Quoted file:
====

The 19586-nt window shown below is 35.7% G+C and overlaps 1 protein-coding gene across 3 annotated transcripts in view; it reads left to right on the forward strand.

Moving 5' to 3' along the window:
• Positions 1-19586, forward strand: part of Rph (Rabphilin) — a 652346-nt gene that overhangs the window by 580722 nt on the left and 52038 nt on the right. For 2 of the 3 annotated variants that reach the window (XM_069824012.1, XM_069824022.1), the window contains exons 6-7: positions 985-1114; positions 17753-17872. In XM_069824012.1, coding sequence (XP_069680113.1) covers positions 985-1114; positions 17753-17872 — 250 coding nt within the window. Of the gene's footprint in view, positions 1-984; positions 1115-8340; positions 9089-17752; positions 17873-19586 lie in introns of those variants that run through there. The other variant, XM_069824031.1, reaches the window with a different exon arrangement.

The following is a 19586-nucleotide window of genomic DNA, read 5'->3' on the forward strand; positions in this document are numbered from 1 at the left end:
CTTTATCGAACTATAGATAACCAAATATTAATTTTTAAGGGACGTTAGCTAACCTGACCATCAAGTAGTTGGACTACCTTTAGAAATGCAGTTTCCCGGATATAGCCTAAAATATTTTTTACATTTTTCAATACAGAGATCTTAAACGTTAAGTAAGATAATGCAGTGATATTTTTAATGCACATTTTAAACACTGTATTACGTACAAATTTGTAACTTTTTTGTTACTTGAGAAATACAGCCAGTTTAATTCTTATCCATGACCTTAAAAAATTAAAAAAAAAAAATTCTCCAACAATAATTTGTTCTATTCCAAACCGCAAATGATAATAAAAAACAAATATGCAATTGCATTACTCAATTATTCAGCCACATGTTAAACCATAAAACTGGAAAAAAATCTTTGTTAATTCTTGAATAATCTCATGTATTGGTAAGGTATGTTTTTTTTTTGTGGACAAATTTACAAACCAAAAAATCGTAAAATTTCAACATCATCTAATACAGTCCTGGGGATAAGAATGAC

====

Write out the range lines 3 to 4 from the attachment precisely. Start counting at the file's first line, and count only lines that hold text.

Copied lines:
• Positions 1-19586, forward strand: part of Rph (Rabphilin) — a 652346-nt gene that overhangs the window by 580722 nt on the left and 52038 nt on the right. For 2 of the 3 annotated variants that reach the window (XM_069824012.1, XM_069824022.1), the window contains exons 6-7: positions 985-1114; positions 17753-17872. In XM_069824012.1, coding sequence (XP_069680113.1) covers positions 985-1114; positions 17753-17872 — 250 coding nt within the window. Of the gene's footprint in view, positions 1-984; positions 1115-8340; positions 9089-17752; positions 17873-19586 lie in introns of those variants that run through there. The other variant, XM_069824031.1, reaches the window with a different exon arrangement.

The following is a 19586-nucleotide window of genomic DNA, read 5'->3' on the forward strand; positions in this document are numbered from 1 at the left end: